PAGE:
Ex-Styrene head charged with embezzlement released on bail
CNATAIPEI--Chang Chung-chien, a former chairman of Taiwan Styrene Monomer Corp., who was detained on charges of embezzling money from the listed company, was released on bail Sunday after raising the required bail money.
January 14, 2013, 12:01 am TWN
Chang had been detained earlier that day after failing to post bail as of Sunday noon, along with three other people, said the Taipei Prosecutors Office.
Chang, who is also a former vice minister of economic affairs, and his successor at the company, Liu Cheng-yuan, are suspected of having committed fraud and to have embezzled money from the company while in office, said the Taipei District Prosecutors Office.
Prosecutors said the two former chairmen, along with three company officials — former vice general manager of finance, Su Jia-ping, Su's successor Chen Ming-te and the head of a stock investment group, Sun Tieh-han — are suspected of violating the Securities and Exchange Act and were later held incommunicado.
The prosecutors said Chang and Liu allegedly doctored the company's financial reports to inflate revenue figures and bought stakes in a resort hotel in Taipei at far above market prices between 2010 and 2011.
All five were requested by the prosecutors to be detained and Chen was the first to post bail.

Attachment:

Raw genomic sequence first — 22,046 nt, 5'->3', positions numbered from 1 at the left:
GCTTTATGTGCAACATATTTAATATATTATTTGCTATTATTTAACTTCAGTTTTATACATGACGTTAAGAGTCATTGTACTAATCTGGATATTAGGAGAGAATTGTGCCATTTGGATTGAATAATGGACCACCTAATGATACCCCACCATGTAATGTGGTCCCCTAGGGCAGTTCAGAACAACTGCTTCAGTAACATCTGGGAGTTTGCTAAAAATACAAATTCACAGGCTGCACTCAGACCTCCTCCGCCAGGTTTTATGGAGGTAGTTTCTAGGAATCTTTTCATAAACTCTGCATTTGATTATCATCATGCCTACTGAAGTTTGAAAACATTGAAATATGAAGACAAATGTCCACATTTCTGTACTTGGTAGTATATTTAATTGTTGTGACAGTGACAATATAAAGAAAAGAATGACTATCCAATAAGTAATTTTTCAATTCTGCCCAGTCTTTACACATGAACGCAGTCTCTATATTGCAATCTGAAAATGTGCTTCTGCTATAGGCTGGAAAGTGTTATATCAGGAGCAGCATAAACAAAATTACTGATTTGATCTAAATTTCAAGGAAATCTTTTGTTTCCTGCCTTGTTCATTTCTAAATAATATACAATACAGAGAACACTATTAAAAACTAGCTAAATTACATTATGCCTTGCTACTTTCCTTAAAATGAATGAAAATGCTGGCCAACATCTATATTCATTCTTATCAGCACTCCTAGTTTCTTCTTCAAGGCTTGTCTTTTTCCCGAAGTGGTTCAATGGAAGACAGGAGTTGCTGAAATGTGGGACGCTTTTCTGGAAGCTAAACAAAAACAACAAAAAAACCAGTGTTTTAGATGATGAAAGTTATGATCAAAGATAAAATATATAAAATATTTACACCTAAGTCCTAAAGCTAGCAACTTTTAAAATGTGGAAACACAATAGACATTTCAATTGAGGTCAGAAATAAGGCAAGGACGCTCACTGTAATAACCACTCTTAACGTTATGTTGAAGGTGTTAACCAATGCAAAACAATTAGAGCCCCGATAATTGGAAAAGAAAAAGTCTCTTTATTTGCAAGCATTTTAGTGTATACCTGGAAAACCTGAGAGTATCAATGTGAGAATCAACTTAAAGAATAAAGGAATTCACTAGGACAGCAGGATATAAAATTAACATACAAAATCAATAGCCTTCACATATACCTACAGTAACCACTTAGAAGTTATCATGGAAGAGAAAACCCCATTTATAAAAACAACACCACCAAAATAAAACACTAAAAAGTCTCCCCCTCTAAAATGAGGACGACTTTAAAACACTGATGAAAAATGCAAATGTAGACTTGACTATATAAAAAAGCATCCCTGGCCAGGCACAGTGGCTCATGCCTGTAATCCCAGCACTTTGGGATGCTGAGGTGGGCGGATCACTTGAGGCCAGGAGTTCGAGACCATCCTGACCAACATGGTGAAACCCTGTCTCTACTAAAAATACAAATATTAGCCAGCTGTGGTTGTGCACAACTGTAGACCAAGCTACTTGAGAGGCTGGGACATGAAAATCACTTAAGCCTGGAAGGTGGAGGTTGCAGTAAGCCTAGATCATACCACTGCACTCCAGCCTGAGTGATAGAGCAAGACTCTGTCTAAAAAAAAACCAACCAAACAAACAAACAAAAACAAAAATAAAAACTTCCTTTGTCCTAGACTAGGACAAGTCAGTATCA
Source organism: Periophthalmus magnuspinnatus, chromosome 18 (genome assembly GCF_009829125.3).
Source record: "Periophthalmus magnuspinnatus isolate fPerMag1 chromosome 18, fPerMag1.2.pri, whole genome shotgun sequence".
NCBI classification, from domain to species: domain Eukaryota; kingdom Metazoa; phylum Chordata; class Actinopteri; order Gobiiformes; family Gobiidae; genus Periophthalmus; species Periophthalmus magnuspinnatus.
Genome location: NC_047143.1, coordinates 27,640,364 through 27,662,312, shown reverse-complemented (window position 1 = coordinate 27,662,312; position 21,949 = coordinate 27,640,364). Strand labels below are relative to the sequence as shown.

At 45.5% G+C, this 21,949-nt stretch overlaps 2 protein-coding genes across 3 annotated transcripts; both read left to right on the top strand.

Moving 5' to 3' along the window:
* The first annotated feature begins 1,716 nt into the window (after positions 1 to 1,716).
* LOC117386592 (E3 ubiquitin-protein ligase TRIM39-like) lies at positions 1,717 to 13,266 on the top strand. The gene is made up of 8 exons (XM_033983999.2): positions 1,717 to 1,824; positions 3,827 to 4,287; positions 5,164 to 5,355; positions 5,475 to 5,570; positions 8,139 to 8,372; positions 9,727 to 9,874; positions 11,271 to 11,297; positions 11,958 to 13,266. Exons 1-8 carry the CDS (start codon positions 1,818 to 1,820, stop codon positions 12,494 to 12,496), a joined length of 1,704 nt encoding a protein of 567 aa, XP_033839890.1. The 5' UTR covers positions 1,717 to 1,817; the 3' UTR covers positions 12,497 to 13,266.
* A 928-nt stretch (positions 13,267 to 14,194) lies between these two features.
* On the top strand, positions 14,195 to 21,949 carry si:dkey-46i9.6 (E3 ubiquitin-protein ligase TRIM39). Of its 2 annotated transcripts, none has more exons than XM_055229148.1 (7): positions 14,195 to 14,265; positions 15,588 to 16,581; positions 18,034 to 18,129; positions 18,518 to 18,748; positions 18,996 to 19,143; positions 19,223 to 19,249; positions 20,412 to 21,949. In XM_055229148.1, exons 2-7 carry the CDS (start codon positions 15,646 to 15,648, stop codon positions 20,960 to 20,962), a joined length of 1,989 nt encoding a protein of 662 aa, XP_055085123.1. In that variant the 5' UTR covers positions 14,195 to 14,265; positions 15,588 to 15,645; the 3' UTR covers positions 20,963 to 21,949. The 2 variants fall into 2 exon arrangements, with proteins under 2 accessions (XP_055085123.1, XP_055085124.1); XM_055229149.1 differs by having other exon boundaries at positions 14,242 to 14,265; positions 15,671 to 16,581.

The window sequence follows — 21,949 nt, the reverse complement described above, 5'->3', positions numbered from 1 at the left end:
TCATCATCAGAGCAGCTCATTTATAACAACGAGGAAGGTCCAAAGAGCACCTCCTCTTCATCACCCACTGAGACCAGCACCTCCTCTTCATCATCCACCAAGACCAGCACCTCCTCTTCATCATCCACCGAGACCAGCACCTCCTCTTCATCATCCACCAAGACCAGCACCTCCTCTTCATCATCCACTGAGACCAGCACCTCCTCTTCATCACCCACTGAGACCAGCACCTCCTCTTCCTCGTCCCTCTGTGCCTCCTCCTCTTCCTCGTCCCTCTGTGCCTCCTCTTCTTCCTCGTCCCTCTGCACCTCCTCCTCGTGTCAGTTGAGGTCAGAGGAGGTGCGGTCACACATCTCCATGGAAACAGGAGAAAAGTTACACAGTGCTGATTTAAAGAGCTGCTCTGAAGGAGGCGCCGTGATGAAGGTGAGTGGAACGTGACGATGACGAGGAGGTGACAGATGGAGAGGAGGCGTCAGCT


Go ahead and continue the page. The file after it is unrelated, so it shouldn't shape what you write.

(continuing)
Liu was expected to be bailed soon by his lawyer, the office said.
The court ruled early Sunday that Chang and Liu be released on NT$10 million (US$345,570) bail each, and that Sun, Chen and Su be released on bail of NT$30 million, NT$2 million and NT$8 million, respectively.
Chang served as vice minister of economic affairs in 1989 and left that position later that year to take up the post of chairman of state-owned Taiwan Power Co., where he worked for eight years until 1997. He later became chairman of Taiwan Styrene.
Meanwhile, Taiwan Styrene released a statement saying that the company has no relationship with Chang, as he left the company in early 2010.
The statement also noted that buying the stakes in the resort hotel, located in the hot spring area of Yangmingshan in suburban Taipei, was a decision approved by the company's board of directors as a move to extend its investments in the tourism industry.
The purchase price was based on the advice of accounting professionals, so the accusation of buying the hotel at far above market prices is untrue, the statement said.